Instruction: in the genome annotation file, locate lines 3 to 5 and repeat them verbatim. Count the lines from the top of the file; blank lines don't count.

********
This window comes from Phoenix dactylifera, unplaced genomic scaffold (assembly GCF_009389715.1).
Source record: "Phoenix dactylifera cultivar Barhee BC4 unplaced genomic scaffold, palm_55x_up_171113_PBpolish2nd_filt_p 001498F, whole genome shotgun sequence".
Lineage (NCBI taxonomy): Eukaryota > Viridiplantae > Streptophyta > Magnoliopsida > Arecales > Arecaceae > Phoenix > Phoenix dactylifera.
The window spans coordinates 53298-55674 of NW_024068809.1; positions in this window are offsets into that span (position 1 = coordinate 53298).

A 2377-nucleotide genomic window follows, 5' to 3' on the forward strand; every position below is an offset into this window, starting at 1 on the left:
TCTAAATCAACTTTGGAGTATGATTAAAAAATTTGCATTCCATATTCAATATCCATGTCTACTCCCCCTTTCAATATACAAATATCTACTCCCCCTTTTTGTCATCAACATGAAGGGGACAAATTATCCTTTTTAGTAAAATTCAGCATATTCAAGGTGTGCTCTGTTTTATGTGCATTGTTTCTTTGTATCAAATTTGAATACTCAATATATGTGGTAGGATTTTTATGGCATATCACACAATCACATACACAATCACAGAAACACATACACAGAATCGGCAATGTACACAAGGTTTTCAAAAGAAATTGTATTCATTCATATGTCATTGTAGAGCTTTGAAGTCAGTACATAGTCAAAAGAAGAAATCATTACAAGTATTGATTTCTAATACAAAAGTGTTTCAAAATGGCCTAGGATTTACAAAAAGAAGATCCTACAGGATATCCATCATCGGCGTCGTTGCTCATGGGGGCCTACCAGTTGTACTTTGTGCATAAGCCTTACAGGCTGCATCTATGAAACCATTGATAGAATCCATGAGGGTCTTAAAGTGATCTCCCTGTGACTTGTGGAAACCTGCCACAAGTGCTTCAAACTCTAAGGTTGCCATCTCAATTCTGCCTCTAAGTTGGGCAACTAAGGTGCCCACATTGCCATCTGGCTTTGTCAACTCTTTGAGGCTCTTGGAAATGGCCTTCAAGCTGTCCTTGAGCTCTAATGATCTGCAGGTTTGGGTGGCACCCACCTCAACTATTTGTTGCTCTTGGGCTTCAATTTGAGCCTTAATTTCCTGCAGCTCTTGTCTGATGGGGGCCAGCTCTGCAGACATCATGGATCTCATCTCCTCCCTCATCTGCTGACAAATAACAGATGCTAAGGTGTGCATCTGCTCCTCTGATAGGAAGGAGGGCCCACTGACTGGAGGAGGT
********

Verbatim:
Lineage (NCBI taxonomy): Eukaryota > Viridiplantae > Streptophyta > Magnoliopsida > Arecales > Arecaceae > Phoenix > Phoenix dactylifera.
The window spans coordinates 53298-55674 of NW_024068809.1; positions in this window are offsets into that span (position 1 = coordinate 53298).

A 2377-nucleotide genomic window follows, 5' to 3' on the forward strand; every position below is an offset into this window, starting at 1 on the left: